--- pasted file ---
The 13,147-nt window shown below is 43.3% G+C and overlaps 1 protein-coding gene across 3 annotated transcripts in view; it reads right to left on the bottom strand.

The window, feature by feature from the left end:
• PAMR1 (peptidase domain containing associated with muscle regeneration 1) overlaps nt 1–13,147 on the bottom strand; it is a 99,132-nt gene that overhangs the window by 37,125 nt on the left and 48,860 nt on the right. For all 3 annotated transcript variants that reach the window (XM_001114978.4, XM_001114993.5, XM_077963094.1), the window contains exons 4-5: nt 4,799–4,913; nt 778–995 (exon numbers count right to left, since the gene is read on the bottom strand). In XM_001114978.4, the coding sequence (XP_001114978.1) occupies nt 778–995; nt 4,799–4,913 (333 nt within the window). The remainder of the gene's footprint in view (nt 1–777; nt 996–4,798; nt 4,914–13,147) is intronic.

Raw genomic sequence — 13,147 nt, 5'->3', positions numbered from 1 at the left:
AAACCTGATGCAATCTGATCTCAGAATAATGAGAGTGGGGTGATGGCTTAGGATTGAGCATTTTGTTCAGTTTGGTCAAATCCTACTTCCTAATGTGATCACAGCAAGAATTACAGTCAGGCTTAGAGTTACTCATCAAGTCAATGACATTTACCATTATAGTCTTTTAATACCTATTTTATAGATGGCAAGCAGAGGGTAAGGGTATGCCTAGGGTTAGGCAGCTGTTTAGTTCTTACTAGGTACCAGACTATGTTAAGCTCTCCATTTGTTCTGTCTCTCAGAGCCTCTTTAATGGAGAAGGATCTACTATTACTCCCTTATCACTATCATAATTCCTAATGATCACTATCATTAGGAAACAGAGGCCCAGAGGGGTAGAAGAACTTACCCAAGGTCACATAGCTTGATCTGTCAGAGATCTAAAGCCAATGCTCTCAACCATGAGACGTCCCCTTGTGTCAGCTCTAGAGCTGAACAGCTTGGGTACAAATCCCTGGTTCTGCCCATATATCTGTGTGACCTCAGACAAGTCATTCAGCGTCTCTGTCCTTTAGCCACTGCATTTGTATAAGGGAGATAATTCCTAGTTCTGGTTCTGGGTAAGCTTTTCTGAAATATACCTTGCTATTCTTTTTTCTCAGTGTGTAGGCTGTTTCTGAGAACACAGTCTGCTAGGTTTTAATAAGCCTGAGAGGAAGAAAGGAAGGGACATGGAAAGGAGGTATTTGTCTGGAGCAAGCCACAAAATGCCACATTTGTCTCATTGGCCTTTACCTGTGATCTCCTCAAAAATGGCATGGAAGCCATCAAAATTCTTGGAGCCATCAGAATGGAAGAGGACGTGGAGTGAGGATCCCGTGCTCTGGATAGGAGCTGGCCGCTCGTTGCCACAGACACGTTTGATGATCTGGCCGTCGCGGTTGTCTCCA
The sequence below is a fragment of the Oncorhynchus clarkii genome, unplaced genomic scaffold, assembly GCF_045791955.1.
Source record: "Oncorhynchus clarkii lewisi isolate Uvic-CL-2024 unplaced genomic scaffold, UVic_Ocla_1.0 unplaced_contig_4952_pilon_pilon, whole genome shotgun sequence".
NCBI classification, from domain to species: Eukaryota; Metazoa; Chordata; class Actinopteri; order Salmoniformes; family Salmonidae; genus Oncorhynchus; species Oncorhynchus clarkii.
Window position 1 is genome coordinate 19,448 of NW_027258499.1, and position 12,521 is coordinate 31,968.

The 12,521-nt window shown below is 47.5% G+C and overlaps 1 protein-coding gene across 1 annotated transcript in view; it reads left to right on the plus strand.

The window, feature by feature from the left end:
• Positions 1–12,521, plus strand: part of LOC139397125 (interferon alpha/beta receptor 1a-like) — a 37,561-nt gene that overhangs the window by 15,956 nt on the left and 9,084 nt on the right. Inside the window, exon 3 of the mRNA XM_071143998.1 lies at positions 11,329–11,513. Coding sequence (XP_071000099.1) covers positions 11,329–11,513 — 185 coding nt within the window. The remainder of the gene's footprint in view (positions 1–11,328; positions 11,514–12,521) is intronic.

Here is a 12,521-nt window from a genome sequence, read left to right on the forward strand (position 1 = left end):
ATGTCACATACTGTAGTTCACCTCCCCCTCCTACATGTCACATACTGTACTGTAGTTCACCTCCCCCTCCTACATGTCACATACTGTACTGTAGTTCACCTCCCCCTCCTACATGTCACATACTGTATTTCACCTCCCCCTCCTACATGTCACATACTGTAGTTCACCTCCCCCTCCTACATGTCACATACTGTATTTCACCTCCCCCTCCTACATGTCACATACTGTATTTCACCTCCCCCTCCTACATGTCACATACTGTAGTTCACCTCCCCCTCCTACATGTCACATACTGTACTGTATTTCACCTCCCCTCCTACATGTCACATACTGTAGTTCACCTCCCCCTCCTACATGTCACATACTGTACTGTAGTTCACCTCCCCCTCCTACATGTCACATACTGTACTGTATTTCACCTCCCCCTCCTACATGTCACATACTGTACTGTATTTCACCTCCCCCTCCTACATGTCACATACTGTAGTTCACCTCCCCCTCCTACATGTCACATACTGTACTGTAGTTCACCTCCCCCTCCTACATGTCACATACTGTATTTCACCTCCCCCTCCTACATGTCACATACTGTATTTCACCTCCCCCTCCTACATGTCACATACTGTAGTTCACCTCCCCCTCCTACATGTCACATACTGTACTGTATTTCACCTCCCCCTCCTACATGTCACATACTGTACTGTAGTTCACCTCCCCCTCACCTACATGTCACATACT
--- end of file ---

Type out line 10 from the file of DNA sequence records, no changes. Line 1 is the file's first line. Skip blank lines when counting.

The 12,521-nt window shown below is 47.5% G+C and overlaps 1 protein-coding gene across 1 annotated transcript in view; it reads left to right on the plus strand.